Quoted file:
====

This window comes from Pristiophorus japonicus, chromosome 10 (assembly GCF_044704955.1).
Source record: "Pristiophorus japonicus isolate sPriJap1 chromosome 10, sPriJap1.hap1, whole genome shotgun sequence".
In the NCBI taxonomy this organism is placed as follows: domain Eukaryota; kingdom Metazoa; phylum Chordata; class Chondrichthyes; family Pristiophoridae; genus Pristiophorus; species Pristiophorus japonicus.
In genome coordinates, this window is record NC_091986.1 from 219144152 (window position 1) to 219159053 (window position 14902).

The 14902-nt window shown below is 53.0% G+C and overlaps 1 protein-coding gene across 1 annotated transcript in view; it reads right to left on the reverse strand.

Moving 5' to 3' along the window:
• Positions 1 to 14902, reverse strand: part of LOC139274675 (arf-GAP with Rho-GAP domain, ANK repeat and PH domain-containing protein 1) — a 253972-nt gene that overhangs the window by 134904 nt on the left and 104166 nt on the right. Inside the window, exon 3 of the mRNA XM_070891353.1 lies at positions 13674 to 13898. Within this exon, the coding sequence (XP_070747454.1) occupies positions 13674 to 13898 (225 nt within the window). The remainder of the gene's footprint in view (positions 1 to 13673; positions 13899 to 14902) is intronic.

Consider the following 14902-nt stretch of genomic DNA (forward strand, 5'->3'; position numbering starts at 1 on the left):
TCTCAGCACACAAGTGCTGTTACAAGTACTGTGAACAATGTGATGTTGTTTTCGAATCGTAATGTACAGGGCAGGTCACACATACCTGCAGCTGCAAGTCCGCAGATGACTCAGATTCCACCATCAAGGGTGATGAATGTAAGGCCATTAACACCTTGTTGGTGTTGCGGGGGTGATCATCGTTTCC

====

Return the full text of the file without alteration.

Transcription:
This window comes from Pristiophorus japonicus, chromosome 10 (assembly GCF_044704955.1).
Source record: "Pristiophorus japonicus isolate sPriJap1 chromosome 10, sPriJap1.hap1, whole genome shotgun sequence".
In the NCBI taxonomy this organism is placed as follows: domain Eukaryota; kingdom Metazoa; phylum Chordata; class Chondrichthyes; family Pristiophoridae; genus Pristiophorus; species Pristiophorus japonicus.
In genome coordinates, this window is record NC_091986.1 from 219144152 (window position 1) to 219159053 (window position 14902).

The 14902-nt window shown below is 53.0% G+C and overlaps 1 protein-coding gene across 1 annotated transcript in view; it reads right to left on the reverse strand.

Moving 5' to 3' along the window:
• Positions 1 to 14902, reverse strand: part of LOC139274675 (arf-GAP with Rho-GAP domain, ANK repeat and PH domain-containing protein 1) — a 253972-nt gene that overhangs the window by 134904 nt on the left and 104166 nt on the right. Inside the window, exon 3 of the mRNA XM_070891353.1 lies at positions 13674 to 13898. Within this exon, the coding sequence (XP_070747454.1) occupies positions 13674 to 13898 (225 nt within the window). The remainder of the gene's footprint in view (positions 1 to 13673; positions 13899 to 14902) is intronic.

Consider the following 14902-nt stretch of genomic DNA (forward strand, 5'->3'; position numbering starts at 1 on the left):
TCTCAGCACACAAGTGCTGTTACAAGTACTGTGAACAATGTGATGTTGTTTTCGAATCGTAATGTACAGGGCAGGTCACACATACCTGCAGCTGCAAGTCCGCAGATGACTCAGATTCCACCATCAAGGGTGATGAATGTAAGGCCATTAACACCTTGTTGGTGTTGCGGGGGTGATCATCGTTTCC